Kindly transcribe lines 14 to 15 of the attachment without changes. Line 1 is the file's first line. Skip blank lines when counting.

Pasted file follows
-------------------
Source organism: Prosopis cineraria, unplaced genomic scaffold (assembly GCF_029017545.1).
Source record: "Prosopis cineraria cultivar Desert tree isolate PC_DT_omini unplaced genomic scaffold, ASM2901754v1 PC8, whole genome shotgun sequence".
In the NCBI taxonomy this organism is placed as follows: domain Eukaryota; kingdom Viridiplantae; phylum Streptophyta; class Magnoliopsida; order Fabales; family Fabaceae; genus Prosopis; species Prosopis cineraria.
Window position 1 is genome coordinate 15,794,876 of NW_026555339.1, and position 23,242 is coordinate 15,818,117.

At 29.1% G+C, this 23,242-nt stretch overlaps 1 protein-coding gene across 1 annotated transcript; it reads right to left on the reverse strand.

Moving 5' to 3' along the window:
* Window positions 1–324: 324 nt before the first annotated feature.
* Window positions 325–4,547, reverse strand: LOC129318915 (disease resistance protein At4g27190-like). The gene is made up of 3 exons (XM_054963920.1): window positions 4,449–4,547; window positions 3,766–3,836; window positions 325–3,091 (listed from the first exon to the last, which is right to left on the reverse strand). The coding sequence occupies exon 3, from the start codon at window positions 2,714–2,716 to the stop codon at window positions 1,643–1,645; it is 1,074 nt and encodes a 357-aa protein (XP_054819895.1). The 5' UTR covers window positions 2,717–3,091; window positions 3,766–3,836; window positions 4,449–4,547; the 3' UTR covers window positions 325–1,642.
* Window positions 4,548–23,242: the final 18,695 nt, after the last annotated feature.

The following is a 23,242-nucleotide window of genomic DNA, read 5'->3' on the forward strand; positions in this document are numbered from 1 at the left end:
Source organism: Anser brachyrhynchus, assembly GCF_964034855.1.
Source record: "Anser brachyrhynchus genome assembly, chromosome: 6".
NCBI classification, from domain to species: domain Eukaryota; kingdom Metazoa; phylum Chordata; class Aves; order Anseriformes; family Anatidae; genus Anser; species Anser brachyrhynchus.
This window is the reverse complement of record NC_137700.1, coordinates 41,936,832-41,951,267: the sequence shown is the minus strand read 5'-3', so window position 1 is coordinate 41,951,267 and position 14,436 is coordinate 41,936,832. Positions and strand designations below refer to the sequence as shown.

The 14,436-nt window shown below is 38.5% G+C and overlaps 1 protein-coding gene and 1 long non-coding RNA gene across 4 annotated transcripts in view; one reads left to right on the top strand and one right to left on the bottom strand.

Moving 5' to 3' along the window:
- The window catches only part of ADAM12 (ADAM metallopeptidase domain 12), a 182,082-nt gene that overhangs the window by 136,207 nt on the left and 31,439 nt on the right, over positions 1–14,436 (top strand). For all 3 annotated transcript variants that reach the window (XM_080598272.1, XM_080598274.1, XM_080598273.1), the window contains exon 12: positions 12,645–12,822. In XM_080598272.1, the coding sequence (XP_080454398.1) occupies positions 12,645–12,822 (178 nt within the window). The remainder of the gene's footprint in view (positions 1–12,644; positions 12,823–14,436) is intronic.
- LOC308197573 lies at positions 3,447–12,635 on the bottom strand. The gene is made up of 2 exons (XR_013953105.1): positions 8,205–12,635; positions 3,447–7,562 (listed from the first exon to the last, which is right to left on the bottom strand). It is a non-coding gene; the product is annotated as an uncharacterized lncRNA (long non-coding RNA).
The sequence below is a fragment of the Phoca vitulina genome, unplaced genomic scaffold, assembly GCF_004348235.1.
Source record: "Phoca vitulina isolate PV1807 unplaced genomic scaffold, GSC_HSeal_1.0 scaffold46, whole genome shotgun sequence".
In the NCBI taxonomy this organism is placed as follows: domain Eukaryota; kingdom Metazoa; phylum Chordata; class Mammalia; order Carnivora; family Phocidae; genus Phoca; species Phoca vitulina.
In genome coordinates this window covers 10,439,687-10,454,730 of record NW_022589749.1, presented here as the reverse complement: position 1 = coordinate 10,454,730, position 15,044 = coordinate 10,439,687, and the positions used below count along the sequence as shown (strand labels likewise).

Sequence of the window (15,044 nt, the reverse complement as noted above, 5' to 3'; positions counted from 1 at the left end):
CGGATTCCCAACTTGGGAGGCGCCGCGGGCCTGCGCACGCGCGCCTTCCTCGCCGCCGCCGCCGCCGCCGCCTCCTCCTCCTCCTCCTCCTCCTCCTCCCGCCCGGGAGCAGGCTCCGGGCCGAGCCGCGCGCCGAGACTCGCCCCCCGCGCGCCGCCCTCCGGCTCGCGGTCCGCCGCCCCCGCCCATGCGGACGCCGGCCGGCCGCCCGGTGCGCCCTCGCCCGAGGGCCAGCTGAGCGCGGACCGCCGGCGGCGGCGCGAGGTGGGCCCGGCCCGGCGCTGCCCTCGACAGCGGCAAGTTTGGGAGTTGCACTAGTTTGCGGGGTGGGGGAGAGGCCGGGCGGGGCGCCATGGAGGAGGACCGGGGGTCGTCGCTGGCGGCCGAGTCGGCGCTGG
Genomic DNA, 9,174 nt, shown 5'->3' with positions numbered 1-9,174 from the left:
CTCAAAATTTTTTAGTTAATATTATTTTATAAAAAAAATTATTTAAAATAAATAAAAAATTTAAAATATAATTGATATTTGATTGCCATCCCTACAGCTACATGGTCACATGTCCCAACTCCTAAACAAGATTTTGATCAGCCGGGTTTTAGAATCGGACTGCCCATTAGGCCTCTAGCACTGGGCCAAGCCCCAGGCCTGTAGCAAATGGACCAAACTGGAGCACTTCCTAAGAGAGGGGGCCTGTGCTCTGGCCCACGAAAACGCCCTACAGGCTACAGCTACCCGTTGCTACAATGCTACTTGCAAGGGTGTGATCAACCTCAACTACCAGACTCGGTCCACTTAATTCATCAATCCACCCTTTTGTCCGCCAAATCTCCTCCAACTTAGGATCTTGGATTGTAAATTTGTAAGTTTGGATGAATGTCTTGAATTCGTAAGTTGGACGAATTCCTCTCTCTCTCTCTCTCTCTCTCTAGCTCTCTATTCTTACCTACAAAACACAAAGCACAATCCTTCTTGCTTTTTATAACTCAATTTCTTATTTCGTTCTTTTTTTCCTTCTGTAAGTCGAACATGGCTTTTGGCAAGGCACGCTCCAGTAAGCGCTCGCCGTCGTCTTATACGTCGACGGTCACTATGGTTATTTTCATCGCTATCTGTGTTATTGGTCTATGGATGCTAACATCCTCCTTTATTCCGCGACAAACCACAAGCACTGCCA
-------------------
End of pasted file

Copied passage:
This window is the reverse complement of record NC_137700.1, coordinates 41,936,832-41,951,267: the sequence shown is the minus strand read 5'-3', so window position 1 is coordinate 41,951,267 and position 14,436 is coordinate 41,936,832. Positions and strand designations below refer to the sequence as shown.

The 14,436-nt window shown below is 38.5% G+C and overlaps 1 protein-coding gene and 1 long non-coding RNA gene across 4 annotated transcripts in view; one reads left to right on the top strand and one right to left on the bottom strand.